Israeli and European Civil Actors Exchange Ideas and Experiences Regarding Democracy
Organisation: RLF Brussels and Rosa Luxemburg Foundation Tel Aviv
Venue: RLF Brussels, Ave. Michel-Ange 11, 1000 Brussels
Contact: Anna Striethorst, Tel. +32-(0)2-7387665
Which emancipatory concepts of democracy does the Left in Europe and in Israel presently have? And how can the Left influence the democratic constitution of society by means of such concepts?
Participatory concepts, citizens’ referendums and the participation of citizens in political decision-making processes beyond parliamentary representation are a topic of discussion in Europe. Questions of the relationship between majorities and minorities, of integration, and of socio-cultural autonomy are highly controversial issues. At the European level, the European citizens’ referendum has been introduced under the Lisbon Treaty, and is currently being implemented. On the other hand, the ability of citizens to have their process of opinion formation supported by a functional public discourse, a wide variety of media, and autonomous access to information, is equally decisive for democracy and participation.
Currently however, that grand old dame democracy is undergoing a surprising rejuvenation with the democratic movements in North Africa and the Arab world. Democracy is becoming a hope, especially for young people attempting to free themselves from despotic and corrupt regimes.
How is the Left in Israel and in Europe dealing with these new developments? Is the Left in a position to face those challenges, and to draw lessons from them? Some signs of new democratic approaches are already visible:
1) The digital media, the Internet communications and the dissemination of pictures and videos of events in real time across the entire globe are a new and anarchic strategy of political formation of intent that is directed against domination.
2) The manifest expression of movements is the nonviolent occupation of central spaces in cities, where people have gathered again and again, even in the face of brutal violence.
3) Classic political ideologies and even parties are hardly a factor.
It is not yet clear whether, and if yes, which new institutional forms will emerge from the democracy movements, nor is it clear whether the traditional patterns of distinction of political parties are still valid. It is clear that the Left will have to address these developments.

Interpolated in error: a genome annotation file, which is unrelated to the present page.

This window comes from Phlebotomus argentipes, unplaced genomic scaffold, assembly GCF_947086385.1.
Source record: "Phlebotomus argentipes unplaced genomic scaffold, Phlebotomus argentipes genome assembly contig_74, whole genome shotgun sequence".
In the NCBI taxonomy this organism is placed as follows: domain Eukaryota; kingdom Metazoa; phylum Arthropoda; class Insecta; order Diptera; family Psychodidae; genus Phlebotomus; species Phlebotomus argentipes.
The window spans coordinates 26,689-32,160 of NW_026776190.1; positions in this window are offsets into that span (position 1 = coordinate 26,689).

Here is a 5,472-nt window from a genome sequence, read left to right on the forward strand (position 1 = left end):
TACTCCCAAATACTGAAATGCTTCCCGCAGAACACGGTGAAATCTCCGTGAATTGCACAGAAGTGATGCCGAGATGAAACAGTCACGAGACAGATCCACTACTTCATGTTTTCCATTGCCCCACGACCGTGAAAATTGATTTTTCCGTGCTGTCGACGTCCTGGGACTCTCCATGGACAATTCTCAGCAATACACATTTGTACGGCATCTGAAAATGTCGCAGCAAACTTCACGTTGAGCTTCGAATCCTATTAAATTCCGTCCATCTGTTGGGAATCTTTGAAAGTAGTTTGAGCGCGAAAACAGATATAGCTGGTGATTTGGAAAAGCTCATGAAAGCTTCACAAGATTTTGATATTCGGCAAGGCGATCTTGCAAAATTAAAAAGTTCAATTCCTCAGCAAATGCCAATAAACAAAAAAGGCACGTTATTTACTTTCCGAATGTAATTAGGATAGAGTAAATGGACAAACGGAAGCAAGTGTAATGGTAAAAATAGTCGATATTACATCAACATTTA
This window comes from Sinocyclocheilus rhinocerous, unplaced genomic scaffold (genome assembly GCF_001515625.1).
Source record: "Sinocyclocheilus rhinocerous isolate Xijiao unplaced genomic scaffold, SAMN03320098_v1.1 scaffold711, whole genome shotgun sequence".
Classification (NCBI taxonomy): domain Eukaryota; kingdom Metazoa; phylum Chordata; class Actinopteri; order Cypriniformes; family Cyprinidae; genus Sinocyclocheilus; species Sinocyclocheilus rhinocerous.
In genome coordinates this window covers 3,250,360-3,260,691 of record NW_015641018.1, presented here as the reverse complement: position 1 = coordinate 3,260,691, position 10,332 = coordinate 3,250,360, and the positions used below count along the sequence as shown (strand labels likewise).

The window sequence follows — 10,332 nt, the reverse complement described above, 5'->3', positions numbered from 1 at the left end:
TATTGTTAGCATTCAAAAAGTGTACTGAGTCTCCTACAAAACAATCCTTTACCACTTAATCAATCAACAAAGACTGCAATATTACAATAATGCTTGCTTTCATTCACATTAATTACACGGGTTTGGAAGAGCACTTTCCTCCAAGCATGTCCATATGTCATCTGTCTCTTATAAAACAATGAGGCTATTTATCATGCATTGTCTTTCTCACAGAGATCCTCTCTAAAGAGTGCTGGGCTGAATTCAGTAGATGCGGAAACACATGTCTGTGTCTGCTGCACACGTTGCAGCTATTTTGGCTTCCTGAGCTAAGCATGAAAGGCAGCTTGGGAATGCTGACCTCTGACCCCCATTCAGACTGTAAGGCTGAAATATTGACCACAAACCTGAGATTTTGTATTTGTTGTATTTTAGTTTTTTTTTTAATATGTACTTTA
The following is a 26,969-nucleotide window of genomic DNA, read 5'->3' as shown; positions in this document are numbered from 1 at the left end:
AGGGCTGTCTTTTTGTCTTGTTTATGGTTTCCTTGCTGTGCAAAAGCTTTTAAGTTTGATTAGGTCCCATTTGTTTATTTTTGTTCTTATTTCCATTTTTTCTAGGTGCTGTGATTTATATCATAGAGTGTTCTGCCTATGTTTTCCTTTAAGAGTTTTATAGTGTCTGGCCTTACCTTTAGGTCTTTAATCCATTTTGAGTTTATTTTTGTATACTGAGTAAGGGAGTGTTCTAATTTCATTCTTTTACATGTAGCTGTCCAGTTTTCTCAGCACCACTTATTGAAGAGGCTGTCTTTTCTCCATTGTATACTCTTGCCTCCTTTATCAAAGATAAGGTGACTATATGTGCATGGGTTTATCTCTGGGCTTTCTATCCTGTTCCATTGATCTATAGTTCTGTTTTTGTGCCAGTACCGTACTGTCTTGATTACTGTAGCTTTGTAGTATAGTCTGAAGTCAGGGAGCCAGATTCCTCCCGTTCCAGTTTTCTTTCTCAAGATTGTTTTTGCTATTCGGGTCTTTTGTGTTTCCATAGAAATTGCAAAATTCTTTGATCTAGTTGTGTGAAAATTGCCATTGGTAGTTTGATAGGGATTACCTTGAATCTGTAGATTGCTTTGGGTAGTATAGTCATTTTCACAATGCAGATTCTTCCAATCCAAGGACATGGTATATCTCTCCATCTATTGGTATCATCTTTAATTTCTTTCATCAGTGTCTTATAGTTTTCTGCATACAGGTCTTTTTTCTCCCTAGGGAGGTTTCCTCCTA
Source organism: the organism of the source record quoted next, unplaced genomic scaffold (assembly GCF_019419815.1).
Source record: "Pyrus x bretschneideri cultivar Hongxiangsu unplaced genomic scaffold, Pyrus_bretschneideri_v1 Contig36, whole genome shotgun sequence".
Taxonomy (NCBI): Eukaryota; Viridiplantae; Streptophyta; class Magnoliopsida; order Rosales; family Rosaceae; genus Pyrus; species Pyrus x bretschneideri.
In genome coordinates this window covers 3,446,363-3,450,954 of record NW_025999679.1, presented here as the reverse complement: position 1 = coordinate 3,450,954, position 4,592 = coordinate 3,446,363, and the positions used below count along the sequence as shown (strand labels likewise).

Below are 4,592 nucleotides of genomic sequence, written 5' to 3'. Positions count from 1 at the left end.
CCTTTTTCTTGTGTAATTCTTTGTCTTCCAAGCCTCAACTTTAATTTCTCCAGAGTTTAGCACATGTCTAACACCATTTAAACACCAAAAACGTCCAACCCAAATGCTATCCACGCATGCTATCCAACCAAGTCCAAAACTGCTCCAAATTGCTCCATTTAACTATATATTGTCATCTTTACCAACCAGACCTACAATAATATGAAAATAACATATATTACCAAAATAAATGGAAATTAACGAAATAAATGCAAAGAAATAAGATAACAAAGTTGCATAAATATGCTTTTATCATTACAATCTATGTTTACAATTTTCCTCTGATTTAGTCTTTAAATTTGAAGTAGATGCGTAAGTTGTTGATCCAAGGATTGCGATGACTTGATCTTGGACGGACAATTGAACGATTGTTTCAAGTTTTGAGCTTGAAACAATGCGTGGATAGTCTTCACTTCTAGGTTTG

The mass movements for democracy and freedom in North Africa and the Arab world are still very young, and no one can predict how things will develop, and how the new democratic and institutional architectures of these countries will look like. At the same time, these events are not only disrupting the existing political structures in the countries involved, but the entire security architecture of Europe and the Middle East is also being mixed up. It is clear that Europe, and Israel and Palestine too, will have to reorient themselves in this context.
Furthermore, the democracy movements also indicate new political strategies of grassroots movements, which are of interest to the Left as a whole. The movements are being supported by young, well educated people, who are using the electronic media and who have very little interest in classical political debates. These developments are already spreading to southern Europe: a major demonstration has just been held in Lisbon, organized over the Internet, and directed against the increasing precariousness of conditions of life in Portugal. A few weeks ago, a similar demonstration took place in Brussels, organized by five students via the Internet, and directed against the inability of the Walloon and Flemish political leadership to form a common federal government in Belgium.
To what extent do the developments in the Middle East influence Israeli society in general and the Left in particular? Will new possibilities for alliances open up, or will the isolation of Israel in the region be further reinforced?
The current upheavals are having an effect not only in the realm of foreign and security policy. The major question is whether this offers a chance for the Israeli society to become aware of its democratic values and to open up to a new movement for peace in the Middle East. Or will insecurity regarding future developments cause Israeli society to reinforce its fortress mentality? Beyond doubt, the experiences of the past decade suggest a rather pessimistic view of developments. Nonetheless, a small glimmer of hope deserves careful attention.
Positively formulated: Can the profound changes in the North African and Arab world provide impulses for a new dialogue between nations and peoples? Is there any chance that Israeli society will readjust its democratic structures and open up to a peace process with Palestine?
Participants are civil society representatives, researchers and politicians from Israel and Europe.
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